Good Day BIO: Fighting climate change and superbugs

September 20, 2021
Starting the new week—and the UN General Assembly—with a focus on two of our world’s most pressing issues: climate change and antimicrobial resistance. Luckily, biotechnology offers solutions for both, if we get policy right. (700 words, 3 minutes, 30 seconds)
BIO

Starting the new week—and the UN General Assembly—with a focus on two of our world’s most pressing issues: climate change and antimicrobial resistance. Luckily, biotechnology offers solutions for both, if we get policy right. (700 words, 3 minutes, 30 seconds)

 

Biotechnology can fight climate change—but trade negotiators need to act

 
 

That’s BIO President and CEO Dr. Michelle McMurry-Heath’s message in an op-ed published in Newsweek ahead of a week of consequential climate and food resiliency discussions.

World leaders are gathering in New York this week for the UN General Assembly, where discussions will focus on climate and specifically the resiliency of our food systems

“Advances in biotechnology, especially within the agricultural sector, can help us overcome the immense, interconnected challenges of climate change and global hunger,” wrote BIO’s Dr. Michelle in Newsweek. “Emerging biotechnology, such as gene-editing, can safely and effectively change our planet's future for the better.”

Read: Why gene editing should be on the menu 

“But merely having invented the technology is not enough,” she continues. “We also need to make sure the products of groundbreaking biotech are accessible around the world.”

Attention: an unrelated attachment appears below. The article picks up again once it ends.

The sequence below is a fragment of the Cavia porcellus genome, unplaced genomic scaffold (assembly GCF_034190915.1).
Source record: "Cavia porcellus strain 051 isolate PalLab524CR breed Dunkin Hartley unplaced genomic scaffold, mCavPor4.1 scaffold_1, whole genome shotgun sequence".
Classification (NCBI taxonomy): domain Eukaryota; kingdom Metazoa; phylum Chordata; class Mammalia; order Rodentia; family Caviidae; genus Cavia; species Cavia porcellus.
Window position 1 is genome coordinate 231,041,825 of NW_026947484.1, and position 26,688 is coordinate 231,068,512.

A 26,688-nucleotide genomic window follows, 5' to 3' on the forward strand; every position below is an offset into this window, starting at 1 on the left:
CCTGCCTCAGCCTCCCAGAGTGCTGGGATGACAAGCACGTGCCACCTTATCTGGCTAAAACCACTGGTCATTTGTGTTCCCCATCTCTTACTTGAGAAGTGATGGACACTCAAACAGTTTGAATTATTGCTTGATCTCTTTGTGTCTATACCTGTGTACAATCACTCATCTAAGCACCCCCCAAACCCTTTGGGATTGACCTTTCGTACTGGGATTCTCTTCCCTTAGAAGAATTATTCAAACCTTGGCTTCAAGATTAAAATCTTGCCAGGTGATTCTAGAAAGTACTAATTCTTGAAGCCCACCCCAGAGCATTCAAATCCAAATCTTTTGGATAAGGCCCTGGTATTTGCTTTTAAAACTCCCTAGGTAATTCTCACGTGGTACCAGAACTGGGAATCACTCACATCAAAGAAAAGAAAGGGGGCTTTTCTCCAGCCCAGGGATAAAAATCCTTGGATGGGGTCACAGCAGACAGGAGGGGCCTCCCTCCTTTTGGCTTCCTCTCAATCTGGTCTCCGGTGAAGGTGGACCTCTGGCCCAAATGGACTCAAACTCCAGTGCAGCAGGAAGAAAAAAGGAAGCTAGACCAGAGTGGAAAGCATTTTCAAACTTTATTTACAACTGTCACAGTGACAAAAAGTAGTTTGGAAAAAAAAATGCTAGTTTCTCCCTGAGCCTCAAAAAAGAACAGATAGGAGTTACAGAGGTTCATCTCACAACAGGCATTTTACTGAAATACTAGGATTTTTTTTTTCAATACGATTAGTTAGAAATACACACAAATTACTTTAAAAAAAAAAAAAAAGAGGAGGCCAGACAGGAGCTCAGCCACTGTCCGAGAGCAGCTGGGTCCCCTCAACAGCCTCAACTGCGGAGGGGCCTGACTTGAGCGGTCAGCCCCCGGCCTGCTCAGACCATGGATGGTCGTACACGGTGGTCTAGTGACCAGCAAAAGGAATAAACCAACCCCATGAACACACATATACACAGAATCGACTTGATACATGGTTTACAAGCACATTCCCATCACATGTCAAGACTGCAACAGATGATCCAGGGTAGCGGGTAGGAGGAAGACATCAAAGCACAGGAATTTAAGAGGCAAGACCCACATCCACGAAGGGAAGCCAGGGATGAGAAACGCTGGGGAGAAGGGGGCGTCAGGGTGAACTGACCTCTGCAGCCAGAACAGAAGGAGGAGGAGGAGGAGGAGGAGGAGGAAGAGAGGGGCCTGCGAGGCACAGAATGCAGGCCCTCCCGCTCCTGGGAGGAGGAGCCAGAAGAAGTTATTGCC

“At the moment, they're not—in large part, due to trade barriers imposed not by adversaries, but by some of our closest trading partners”Mexico, which is “blocking the regulatory approval and imports of biotech crops,” she explains.

Read: Unpacking Mexico’s economic and environmental paradox 

The bottom line: “America's trade officials need to hold their Mexican counterparts to account—and specifically, persuade our southern neighbor to resume the approval process for agricultural biotechnology and roll back its directive to bar biotech corn,” she concludes. “Failure would squander one of our best chances for a healthier, more sustainable tomorrow.” 

Read the whole thing. 

Read more about biotech solutions for climate.

 

More Agriculture and Environment News: 

Science: SARS-like viruses may jump from animals to people hundreds of thousands of times a year
“In a preprint published yesterday researchers estimate that an average of 400,000 people are likely infected with SARS-related coronaviruses every year, in spillovers that never grow into detectable outbreaks.”

 
 
 
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What should we do about superbugs?

 
 

As if climate change wasn’t enough for us to deal with, we have another “ticking time bomb” in health care: antibiotic-resistant superbugs, BIO’s Dr. Michelle McMurry-Heath wrties in a joint op-ed with Dr. Andrew Tomaras, Chief Scientific Officer at Forge Therapeutics, in The San Diego Union-Tribune